[arin-ppml] 464: was (Re: IPv6 adoption, map-encap for IPv4?)
rw at firstpr.com.au
Fri Jun 13 11:49:19 EDT 2008
I read your Internet Draft a couple of weeks ago:
but couldn't easily find your presentations. Please let me know
where they are.
I assume 464 involves multiple customers sharing a remote NAT box
with a single public IPv4 address. I understand the primary
motivation here is to eliminate the current requirement that each
customer's DSL or DOCSIS service have its own public IPv4 address.
Does each user PC get a link to the remote NAT box, meaning each PC
experiences a single layer of NAT to the IPv4 Internet?
Or does the home modem operate as a NAT box in some way for IPv4,
and that NAT box gets a link through 464 to another remote NAT box
which actually has a public IPv4 address?
I understand uPnP Internet Gateway Device (IGD) is implemented in
many DSL modems and used by applications now to get a hole through
their DSL (DOCSIS too?) modem's NAT - so the application has direct
access to a UDP/TCP port in that modem's single public IPv4 address.
That means ordinary users, with little or no effort or awareness,
can run servers, receive incoming communications etc. when an
application needs to. Dynamic DNS enables these servers etc. to be
reachable via stable FQDNs.
If 464 presents the PC with a single layer of NAT, maybe it could do
uPnP IGD too. But if 464 is double NAT, I guess this wouldn't work.
Either way, by trying to squeeze multiple customers onto a single
IPv4 address (or into fewer IPv4 addresses than customers), even if
uPnP works, there will be clashes when two customers on the same NAT
box want the same port. That is OK when the NAT box is at home,
used by the one customer. A family or office can fight it out
amongst themselves who gets each port. But it does not seem to me
like a workable solution for customers who expect (even without
knowing what it is) for uPnP to work as it does on today's ordinary
As far as I know, with 464, each customer would have to take their
chances with what other customers are doing with uPnP IGD capacity
of the one NAT box they share. I guess the NAT box could have more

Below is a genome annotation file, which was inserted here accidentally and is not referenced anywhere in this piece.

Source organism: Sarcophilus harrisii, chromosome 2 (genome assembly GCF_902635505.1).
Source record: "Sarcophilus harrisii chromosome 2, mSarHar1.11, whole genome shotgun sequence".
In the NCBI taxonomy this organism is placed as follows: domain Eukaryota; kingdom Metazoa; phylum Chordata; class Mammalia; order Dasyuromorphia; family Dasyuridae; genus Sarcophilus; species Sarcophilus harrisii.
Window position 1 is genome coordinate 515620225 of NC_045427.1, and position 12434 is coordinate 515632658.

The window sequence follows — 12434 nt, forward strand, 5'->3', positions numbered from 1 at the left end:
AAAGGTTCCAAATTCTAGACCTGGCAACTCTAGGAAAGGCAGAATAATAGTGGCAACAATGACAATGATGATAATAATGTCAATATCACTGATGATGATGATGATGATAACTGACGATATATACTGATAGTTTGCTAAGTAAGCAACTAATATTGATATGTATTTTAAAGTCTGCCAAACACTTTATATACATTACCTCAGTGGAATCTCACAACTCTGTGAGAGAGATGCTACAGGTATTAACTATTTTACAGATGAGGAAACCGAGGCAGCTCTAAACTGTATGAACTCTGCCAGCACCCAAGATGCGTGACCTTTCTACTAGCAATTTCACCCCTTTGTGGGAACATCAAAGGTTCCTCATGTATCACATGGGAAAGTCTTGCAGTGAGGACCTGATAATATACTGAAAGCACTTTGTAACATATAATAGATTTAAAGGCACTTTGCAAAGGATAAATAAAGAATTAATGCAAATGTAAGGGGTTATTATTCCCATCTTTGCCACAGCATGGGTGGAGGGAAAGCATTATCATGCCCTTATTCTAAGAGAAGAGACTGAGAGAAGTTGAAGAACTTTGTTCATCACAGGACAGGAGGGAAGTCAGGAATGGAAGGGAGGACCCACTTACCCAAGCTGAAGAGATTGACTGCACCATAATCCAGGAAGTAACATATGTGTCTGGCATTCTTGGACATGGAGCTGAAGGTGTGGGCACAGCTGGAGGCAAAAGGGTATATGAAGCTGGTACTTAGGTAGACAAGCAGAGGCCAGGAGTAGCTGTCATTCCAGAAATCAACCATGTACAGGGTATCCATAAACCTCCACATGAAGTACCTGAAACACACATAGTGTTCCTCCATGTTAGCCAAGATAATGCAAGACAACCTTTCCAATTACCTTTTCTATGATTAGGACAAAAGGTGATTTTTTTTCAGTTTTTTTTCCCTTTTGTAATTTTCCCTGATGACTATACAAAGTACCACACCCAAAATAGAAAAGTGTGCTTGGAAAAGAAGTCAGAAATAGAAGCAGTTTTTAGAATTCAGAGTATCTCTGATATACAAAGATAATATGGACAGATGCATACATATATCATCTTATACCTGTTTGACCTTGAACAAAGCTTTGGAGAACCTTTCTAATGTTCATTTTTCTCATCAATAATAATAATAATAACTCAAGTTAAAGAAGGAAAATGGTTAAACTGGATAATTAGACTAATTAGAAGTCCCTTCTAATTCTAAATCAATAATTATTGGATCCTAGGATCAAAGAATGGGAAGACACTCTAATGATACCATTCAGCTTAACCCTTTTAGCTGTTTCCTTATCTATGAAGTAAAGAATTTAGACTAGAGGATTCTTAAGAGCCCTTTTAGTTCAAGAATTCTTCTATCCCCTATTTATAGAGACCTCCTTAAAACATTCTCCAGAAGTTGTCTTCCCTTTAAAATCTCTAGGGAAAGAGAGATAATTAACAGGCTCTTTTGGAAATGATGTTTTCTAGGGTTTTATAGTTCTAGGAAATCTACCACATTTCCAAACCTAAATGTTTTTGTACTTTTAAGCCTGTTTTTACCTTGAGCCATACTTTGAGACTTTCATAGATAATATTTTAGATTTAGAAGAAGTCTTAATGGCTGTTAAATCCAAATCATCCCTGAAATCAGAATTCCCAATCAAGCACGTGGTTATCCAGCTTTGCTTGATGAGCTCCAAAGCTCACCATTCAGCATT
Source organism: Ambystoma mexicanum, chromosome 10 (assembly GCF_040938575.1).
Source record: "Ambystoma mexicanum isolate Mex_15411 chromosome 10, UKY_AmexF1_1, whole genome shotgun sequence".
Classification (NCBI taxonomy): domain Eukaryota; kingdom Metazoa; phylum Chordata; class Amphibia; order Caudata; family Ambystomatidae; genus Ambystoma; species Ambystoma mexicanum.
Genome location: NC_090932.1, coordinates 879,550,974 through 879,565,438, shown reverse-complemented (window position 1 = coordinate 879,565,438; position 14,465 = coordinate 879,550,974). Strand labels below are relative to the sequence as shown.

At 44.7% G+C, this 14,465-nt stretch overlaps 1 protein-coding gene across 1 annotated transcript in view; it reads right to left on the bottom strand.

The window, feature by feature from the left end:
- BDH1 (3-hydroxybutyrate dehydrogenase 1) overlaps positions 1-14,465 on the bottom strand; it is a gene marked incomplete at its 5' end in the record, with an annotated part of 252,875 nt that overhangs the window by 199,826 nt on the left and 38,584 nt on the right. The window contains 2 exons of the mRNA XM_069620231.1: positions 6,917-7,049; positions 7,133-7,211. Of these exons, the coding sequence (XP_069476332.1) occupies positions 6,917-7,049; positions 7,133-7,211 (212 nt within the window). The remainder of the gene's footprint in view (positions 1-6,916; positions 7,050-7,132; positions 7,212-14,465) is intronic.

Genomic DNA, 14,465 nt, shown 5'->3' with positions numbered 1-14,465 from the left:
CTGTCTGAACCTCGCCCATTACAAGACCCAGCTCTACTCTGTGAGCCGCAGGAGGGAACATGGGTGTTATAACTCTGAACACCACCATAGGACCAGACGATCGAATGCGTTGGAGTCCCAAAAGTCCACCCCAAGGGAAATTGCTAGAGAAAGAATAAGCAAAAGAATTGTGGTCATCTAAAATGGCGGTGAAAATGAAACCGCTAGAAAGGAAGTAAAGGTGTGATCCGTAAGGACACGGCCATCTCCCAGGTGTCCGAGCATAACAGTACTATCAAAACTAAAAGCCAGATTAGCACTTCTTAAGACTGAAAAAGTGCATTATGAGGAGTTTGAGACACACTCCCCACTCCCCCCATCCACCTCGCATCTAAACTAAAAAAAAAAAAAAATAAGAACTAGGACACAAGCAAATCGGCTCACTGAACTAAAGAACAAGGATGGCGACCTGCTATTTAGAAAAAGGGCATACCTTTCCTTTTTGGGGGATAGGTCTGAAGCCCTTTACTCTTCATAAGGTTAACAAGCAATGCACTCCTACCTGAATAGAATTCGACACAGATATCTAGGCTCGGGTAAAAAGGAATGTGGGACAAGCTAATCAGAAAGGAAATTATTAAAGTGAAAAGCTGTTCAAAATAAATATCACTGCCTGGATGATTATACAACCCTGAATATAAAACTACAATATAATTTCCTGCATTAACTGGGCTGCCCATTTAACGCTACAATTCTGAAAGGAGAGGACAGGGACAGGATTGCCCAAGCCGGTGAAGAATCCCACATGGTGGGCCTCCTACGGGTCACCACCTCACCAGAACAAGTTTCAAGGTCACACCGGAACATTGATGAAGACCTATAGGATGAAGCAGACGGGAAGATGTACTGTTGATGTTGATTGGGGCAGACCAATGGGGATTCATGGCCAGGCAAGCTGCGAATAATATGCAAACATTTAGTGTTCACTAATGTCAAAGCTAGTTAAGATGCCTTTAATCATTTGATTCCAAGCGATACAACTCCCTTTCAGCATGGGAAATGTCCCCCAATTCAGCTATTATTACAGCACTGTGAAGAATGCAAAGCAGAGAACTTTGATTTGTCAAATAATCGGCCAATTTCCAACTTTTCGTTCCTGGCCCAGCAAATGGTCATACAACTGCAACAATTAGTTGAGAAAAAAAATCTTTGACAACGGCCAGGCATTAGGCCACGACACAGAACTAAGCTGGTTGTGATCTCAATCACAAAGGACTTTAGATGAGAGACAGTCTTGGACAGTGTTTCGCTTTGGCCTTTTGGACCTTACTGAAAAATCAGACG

than one IPv4 address - but then this is getting messy, trying to
guess how many of the customers of that box want the same port.
Does the customer run their own private IPv4 network? I assume
their network isn't shared with other customers.
Thanks for this:
> I clearly say that an IPv6-only service to broadband customers is
> a non starter today.
Some folks are citing Comcast leading the way as evidence that
IPv6-only services will soon by practical . . . widespread . . . and
perhaps ubiquitous much sooner than people like me expect.
> Think of IPv6 as a wonderful end to end L2 taking our packets to
> the nearest IPv4-IPv4 NAT box ;-)
> IMHO, 464 is a technology that makes IPv6 backward compatible with
I disagree entirely. As far as most end-user traffic is concerned,
all I think you are doing with 464 is using IPv6 as a "wonderful end
to end L2 taking packets to the nearest IPv4-IPv4 NAT box"!
I can't imagine ubiquitous IPv6-only services - without relying
primarily on IPv4 as you are with 464 - being viable until:
1 - Most websites, IM servers, game servers etc. are available via
2 - Most Operating systems, applications work fine with IPv6 only,
or dual stack.
where "Most" means something like 95%, 99% or 99.9%. This is a
stupendous global chicken and egg problem. Even dual stack IPv6
adoption is minute and glacial, but these two interdependent
conditions require applications and operating systems which can
survive fine without IPv4 at all. There's no real reason for 1 to
occur until 2 occurs - no reason for 2 unless 1 eventuates. Until
then all applications and services will have to support IPv4, which
means having IPv6 doesn't really provide any substantial added value
An IPv6 service can provide each end-user with a stable patch of
public IPv6 address space they could use for servers etc. However,
I understand that end-users can already use uPnP IGD for that.
IPv6 proponents have great hopes that the IPv4 address depletion
problem will cause many ISPs and end-users to have no option but to
jump ship. However, as you implicitly acknowledge, we are a long
way from there being a situation where the great majority of
end-users can be happy, without excessive support calls, with an
IPv6-only service: not nearly enough applications nor services run
with IPv6 yet.
I believe there is great scope for using IPv4 space more efficiently
than at present, especially by using a map-encap scheme - but that
view is not shared by many people today.
I doubt that ISPs using IPv6 access networks as a link between
customers' PCs and an IPv4 NAT box would advance genuine IPv6
adoption much, or the development of IPv6 capable applications and
- Robin http://www.firstpr.com.au/ip/ivip/
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